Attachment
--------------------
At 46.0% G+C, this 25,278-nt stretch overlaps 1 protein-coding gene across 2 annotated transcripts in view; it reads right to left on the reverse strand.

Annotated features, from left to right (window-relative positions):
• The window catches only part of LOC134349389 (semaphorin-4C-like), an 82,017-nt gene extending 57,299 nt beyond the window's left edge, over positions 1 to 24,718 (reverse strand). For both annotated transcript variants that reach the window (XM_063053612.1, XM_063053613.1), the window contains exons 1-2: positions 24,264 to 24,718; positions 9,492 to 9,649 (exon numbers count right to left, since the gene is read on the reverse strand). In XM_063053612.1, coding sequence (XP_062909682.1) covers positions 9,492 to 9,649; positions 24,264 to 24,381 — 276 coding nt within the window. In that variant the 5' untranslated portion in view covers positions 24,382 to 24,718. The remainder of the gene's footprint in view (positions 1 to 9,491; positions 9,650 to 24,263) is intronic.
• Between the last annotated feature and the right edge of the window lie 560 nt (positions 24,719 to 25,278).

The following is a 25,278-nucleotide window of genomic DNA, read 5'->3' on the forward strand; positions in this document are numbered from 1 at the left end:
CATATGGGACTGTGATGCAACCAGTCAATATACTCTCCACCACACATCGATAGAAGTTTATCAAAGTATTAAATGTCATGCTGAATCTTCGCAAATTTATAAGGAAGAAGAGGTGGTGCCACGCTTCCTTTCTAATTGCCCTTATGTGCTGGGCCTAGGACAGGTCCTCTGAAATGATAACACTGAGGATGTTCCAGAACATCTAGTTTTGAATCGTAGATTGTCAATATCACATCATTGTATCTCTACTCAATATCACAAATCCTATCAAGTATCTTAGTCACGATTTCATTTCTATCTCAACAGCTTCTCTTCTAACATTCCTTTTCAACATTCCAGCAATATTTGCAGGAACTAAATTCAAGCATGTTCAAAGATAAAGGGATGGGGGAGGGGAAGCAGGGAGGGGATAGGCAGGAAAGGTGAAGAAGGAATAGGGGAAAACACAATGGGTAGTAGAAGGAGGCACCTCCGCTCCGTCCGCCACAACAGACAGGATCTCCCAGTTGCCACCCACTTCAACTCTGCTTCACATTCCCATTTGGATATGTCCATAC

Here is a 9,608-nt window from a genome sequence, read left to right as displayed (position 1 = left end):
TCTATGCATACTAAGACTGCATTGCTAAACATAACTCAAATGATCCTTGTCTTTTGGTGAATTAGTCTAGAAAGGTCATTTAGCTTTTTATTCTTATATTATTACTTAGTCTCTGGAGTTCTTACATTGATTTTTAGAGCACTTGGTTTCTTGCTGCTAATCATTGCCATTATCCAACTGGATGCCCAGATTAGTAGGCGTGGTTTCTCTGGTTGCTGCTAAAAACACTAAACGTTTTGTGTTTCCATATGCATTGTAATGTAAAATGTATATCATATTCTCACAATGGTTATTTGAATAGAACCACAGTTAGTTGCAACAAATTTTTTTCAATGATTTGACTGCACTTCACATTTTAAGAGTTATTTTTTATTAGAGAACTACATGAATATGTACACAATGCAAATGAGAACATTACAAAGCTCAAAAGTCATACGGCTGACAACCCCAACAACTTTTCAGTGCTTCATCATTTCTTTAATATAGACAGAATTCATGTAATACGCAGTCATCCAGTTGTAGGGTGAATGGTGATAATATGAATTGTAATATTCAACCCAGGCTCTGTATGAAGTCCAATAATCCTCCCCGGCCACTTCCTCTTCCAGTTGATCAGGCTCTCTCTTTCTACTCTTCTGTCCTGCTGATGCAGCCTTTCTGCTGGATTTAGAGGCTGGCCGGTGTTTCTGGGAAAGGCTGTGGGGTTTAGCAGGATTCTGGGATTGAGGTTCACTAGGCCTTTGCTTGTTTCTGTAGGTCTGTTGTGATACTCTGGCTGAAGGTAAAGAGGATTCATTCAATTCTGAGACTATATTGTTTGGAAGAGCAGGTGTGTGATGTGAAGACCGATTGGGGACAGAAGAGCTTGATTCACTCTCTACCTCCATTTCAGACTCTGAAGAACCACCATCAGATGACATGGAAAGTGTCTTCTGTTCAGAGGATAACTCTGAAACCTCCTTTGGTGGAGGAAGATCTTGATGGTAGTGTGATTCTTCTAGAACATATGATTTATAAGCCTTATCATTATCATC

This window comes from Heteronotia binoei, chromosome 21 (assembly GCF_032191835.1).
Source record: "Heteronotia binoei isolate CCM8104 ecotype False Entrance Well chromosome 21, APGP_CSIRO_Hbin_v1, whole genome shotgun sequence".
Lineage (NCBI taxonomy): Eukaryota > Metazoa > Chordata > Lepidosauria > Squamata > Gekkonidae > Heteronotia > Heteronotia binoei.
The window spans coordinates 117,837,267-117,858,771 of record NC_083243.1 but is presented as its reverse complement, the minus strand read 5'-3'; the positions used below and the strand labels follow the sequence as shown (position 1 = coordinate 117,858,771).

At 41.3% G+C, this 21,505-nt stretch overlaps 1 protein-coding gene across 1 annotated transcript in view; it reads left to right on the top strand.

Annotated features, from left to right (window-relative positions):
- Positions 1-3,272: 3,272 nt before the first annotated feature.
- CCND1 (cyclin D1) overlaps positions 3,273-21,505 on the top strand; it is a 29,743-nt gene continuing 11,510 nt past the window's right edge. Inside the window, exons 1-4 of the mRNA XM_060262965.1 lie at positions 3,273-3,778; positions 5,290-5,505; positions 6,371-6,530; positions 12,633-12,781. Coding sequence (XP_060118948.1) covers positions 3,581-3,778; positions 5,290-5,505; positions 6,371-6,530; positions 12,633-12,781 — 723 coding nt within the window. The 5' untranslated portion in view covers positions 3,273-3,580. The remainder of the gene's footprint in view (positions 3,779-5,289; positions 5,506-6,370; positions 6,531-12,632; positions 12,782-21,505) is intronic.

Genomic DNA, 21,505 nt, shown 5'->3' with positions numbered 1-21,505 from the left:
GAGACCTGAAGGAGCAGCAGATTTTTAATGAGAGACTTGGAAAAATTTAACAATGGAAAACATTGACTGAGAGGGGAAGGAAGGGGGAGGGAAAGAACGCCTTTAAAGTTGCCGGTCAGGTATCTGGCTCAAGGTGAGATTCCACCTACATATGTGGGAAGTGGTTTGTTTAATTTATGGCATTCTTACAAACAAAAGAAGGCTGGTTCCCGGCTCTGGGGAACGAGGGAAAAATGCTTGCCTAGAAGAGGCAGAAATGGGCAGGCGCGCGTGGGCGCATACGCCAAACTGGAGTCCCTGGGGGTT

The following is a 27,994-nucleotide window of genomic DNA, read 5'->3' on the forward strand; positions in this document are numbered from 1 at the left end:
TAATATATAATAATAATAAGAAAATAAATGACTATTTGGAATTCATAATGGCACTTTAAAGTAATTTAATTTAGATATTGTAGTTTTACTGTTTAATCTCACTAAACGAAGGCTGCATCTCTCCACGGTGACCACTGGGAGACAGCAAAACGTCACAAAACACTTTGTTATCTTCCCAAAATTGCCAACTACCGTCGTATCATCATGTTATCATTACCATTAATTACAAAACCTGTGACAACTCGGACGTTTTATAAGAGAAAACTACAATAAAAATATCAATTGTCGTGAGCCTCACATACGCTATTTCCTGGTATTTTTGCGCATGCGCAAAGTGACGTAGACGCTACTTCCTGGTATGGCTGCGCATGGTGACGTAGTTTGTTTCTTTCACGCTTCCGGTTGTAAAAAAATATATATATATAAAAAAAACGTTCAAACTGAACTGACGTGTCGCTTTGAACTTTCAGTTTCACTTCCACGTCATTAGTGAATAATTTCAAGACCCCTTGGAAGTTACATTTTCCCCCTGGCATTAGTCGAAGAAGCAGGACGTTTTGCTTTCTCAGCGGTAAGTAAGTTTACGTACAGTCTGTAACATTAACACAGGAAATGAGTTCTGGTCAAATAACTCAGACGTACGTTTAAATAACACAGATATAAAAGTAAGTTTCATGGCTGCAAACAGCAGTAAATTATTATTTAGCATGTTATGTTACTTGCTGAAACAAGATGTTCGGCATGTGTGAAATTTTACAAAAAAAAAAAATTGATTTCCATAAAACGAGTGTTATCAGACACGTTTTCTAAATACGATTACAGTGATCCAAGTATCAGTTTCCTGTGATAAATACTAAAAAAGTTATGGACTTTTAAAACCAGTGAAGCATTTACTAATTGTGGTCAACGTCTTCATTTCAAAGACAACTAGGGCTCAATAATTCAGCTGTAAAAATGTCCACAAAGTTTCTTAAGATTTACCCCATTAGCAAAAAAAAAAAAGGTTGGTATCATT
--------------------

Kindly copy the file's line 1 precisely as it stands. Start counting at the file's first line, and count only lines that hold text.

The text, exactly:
At 46.0% G+C, this 25,278-nt stretch overlaps 1 protein-coding gene across 2 annotated transcripts in view; it reads right to left on the reverse strand.